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Horace Clarke #20 New York Yankees Autographed Signed OML Baseball COA San Diego Padres

Great looking single signed baseball by former New York Yankee...Horace Clarke.


Horace began his career in 1965 with the New York Yankees.  He played for the Yankees 1965-74 and San Diego Padres 1974.  During his career, he played in 1,272 games and pounded out 1,230 hits (including 150 doubles, 23 triples and 27 HR's) in 4,813 at bats for a .256 career batting average.  Horace drew 365 walks, drove in 304 runs and scored another 548 runs.  Horace signed the sweet spot of this OML Allan H. Selig baseball with a blue ballpoint pen.  Horace signed this OML baseball on Saturday March 22, 2014.

From Wikipedia, the free encyclopedia...

Horace Meredith Clarke (June 2, 1939 – August 5, 2020) was an American Virgin Islander baseball second baseman who played ten seasons in Major League Baseball (MLB). He played for the New York Yankees and the San Diego Padres from 1965 to 1974. He was a switch hitter who threw right-handed.

Clarke was signed as an amateur free agent by the New York Yankees in 1958 and played for seven of their minor league affiliates until 1965, when the Yankees promoted him to the major leagues. After spending seven more seasons with the organization, he was traded to the San Diego Padres in 1974. He played his last game on September 15 that year.

Early life

Clarke was born in Frederiksted, on the island of Saint Croix in the United States Virgin Islands, on June 2, 1939.[1] He was the youngest of six children of Dennis and Vivian Woods Clarke. He had one brother (Verne) and four sisters (Dina, Holly, Annette, and Letty). He first played softball, since there were no Little Leagues in the territory at the time.[2] He reportedly became a switch hitter because the field was oriented in a way that hitting from the right side would result in the baseball landing in the ocean.[2][3] He attended Christiansted High School.[1] He was scouted by José "Pepe" Seda, who worked for the New York Yankees, and was signed as an amateur free agent in January 1958.[2]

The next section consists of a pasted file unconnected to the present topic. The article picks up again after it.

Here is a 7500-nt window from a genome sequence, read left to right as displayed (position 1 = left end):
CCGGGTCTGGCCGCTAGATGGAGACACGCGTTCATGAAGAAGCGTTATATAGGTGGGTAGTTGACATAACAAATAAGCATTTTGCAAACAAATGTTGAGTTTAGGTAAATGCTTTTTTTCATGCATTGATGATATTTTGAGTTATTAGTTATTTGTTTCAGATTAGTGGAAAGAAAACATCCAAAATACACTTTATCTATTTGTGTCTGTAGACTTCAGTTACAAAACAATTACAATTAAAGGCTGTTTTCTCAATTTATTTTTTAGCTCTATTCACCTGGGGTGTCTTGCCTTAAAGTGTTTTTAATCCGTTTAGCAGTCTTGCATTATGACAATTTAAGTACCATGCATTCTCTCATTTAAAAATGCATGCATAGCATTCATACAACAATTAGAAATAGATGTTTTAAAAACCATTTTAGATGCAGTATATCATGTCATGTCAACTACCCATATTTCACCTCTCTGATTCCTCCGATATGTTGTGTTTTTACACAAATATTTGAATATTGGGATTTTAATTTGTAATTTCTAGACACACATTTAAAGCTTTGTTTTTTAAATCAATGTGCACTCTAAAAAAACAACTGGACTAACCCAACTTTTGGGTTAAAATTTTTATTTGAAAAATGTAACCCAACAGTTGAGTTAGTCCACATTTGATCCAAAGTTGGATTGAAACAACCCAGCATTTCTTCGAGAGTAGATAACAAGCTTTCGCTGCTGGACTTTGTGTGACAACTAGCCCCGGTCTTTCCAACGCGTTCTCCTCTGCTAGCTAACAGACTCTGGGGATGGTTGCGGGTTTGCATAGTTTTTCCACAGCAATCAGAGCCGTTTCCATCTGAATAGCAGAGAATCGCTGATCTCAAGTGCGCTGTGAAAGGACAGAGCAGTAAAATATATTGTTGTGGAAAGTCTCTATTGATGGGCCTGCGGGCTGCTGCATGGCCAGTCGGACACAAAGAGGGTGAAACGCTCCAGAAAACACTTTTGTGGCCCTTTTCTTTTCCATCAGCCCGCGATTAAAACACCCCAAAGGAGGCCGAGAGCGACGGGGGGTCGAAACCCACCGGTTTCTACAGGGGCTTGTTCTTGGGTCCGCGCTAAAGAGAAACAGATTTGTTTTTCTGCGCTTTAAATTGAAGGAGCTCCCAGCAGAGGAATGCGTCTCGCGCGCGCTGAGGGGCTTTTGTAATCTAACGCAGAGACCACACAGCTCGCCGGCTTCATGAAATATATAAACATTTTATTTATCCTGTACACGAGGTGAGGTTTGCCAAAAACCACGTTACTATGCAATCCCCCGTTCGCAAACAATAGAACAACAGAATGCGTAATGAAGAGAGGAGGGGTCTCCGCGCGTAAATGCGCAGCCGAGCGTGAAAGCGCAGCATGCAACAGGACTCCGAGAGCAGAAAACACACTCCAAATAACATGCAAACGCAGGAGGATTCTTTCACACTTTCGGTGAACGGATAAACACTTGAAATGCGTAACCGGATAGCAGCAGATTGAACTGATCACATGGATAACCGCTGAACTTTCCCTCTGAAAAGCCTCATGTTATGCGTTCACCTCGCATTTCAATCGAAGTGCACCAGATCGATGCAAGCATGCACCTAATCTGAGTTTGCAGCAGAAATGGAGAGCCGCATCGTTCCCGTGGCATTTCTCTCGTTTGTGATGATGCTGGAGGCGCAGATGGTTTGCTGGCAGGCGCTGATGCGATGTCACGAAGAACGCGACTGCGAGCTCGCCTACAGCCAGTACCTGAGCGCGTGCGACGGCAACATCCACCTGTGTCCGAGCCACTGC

Clarke made his Major League Baseball debut on May 13, 1965 against the Boston Red Sox at Fenway Park;[1] he singled off Dave Morehead in his first major league at bat.[4] In his rookie season of 1966, Clarke, sharing shortstop duties with Tom Tresh after Tony Kubek's retirement before the start of the season, batted .266 with six home runs and 28 runs batted in (RBI).[1] He became the Yankees' regular second baseman in 1967, upon the retirement of longtime veteran Bobby Richardson.[2] That year, he finished first among American League (AL) second basemen in fielding percentage (.990).[1] In the space of one month in 1970, he broke up three possible no-hitters in the ninth inning (Jim Rooker[5] on June 4, Sonny Siebert[6] on June 19 and, Joe Niekro[7] on July 2). He and Joe Mauer are the only hitters to break up three no-hit bids in the ninth inning.[8] That season, Clarke made 732 plate appearances (batting 686 times officially).[1] Clarke was sold to the San Diego Padres on May 31, 1974, for $25,000.[2] He retired at the end of the 1974 season.[1]

Clarke finished his decade-long career with a .256 batting average, 27 home runs and 304 RBI.[1] As one of the most well-known faces of the Yankees' teams from 1967 to 1973, that period in Yankees' history has been referred to as "The Horace Clarke Era."[9] As a fielder, though, one major criticism of Clarke was that he would eschew turning the double play if the runner at second was approaching. Though it was rare for a baserunner to take him out with a slide, Clarke would often hold onto the baseball instead of throwing to first to complete the double play.[2] In spite of this reputation, he led AL second basemen in assists from 1967 to 1972.[1]

Later life

After his retirement, Clarke worked as a baseball instructor for the Virgin Islands Department of Recreation and as an assistant scout for the Kansas City Royals. Both his sons – Jeff and Jason (J.D.) – went on to play in the minor leagues.[2]

Clarke died on August 5, 2020,[10][11] at his home in Laurel, Maryland. He was 81, and suffered from complications of Alzheimer's disease.[12]

Lifetime guarantee in regards to this autographed baseball which also comes with a COA from Gearhart Enterprises, Inc. Member of the UACC. UACC Registered Dealer #RD189.